OBJECTIVE: To evaluate the efficacy of patient and staff cohorting to control vancomycin-resistant enterococci (VRE) at an Indianapolis community hospital.
DESIGN: To interrupt transmission of VRE, a VRE point-prevalence survey of hospital inpatients was conducted, and VRE-infected or -colonized patients were cohorted on a single ward with dedicated nursing staff and patient-care equipment. To assess the impact of the intervention, staff compliance with contact isolation procedures was observed, and the VRE point-prevalence survey was repeated 2 months after the cohort ward was established.
RESULTS: Following the establishment of the cohort ward, VRE prevalence among all hospitalized inpatients decreased from 8.1% to 4.7% (25 positive cultures among 310 patients compared to 13 positive cultures among 276 patients, P=.14); VRE prevalence among patients whose VRE status was unknown before cultures were obtained decreased from 5.9% to 0.8% (18 positive cultures among 303 patients compared to 2 positive cultures among 262 patients, P=.002); and observed staff-patient interactions compliant with published isolation recommendations increased (5 [22%] of 23 interactions compared to 36 [88%] of 41 interactions, P<.0001).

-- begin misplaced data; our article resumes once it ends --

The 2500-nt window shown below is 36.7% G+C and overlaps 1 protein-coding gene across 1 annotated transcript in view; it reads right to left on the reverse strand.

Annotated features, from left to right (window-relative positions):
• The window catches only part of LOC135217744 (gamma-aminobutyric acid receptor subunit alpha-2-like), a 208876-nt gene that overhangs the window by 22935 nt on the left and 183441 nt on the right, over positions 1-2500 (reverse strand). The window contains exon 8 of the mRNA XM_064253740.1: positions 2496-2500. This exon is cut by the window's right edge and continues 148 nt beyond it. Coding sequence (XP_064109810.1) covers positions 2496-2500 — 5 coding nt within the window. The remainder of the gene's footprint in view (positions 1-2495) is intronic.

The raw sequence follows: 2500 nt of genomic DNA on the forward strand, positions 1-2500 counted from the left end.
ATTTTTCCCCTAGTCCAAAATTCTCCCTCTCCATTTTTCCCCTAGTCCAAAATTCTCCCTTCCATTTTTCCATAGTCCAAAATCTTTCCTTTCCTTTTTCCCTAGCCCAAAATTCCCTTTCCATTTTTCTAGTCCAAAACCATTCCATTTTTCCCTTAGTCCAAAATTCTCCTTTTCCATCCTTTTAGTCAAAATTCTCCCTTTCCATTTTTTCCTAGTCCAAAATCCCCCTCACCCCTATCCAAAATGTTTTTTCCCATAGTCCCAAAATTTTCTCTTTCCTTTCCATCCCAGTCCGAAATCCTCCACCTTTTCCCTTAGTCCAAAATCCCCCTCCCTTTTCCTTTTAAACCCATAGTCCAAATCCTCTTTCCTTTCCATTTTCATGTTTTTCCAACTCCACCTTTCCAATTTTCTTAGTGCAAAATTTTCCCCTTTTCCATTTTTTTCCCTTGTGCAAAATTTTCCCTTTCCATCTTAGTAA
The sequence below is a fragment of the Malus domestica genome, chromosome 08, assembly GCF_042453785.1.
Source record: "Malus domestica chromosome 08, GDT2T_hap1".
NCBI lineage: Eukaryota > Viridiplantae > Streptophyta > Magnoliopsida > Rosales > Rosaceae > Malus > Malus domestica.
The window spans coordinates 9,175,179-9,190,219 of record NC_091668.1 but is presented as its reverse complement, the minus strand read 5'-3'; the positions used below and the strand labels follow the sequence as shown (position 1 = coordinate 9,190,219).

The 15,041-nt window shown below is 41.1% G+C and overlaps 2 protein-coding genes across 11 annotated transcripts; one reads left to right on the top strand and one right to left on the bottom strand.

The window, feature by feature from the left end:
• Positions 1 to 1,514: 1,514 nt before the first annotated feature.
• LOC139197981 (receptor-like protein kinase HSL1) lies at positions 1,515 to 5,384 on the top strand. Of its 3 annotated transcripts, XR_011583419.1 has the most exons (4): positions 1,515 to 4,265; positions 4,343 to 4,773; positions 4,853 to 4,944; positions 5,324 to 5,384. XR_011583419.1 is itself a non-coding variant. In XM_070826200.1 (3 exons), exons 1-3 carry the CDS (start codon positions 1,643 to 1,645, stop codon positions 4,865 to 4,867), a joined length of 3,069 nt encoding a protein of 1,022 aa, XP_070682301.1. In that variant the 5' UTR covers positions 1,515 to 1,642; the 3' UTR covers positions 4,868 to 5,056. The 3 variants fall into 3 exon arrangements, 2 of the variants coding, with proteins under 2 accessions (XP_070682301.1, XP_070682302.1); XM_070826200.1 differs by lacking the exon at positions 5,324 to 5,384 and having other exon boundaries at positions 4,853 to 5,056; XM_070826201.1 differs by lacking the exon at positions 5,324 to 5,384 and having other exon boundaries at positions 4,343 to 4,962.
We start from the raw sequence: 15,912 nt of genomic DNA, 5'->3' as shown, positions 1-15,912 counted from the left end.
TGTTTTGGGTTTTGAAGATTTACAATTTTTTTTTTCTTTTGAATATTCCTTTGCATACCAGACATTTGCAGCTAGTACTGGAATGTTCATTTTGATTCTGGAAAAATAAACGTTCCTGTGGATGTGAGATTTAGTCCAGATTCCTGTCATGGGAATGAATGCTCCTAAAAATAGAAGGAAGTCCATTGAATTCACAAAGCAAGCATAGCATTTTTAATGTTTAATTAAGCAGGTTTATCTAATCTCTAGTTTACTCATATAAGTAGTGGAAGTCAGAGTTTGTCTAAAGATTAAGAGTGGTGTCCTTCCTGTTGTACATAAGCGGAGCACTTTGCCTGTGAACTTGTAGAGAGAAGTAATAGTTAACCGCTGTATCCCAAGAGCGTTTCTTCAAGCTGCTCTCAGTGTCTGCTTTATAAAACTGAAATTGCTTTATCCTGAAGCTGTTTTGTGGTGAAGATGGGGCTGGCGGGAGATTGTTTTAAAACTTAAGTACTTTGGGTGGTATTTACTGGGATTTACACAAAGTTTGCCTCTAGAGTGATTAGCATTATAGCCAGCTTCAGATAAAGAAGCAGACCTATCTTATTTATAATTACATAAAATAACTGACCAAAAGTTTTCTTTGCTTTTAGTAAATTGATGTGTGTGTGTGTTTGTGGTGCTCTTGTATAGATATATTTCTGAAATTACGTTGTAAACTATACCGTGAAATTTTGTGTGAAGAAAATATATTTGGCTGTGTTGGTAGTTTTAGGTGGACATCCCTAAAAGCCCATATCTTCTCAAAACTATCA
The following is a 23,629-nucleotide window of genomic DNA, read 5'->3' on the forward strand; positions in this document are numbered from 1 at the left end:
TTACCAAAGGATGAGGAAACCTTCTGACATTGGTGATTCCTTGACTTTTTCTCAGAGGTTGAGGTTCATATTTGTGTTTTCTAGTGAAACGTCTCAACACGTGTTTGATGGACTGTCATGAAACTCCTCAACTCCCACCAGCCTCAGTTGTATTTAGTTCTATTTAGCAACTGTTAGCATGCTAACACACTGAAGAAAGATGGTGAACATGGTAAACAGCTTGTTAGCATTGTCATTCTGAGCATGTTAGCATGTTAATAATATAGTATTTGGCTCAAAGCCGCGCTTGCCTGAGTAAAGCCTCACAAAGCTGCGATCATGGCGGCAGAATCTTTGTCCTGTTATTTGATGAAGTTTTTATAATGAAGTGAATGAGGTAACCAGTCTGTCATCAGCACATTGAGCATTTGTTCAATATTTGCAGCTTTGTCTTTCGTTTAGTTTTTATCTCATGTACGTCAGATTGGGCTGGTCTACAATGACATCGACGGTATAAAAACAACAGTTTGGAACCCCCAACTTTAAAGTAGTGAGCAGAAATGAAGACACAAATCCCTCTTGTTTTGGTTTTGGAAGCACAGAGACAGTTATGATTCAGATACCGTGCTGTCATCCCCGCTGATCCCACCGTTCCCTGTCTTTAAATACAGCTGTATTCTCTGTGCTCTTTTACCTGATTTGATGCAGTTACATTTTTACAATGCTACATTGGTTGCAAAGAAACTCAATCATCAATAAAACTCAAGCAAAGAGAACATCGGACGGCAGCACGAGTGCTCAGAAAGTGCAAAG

CONCLUSIONS: Our data suggest that, in hospitals with endemic VRE or continued VRE transmission despite implementation of contact isolation measures, establishing a VRE cohort ward may be a practical and effective method to improve compliance with infection control measures and thereby to control epidemic or endemic VRE transmission.
Jochimsen EM, Fish L, Manning K, Young S, Singer DA, Baker R, Jarvis WR
Infect Control Hosp Epidemiol 1999 Feb;20(2):106-9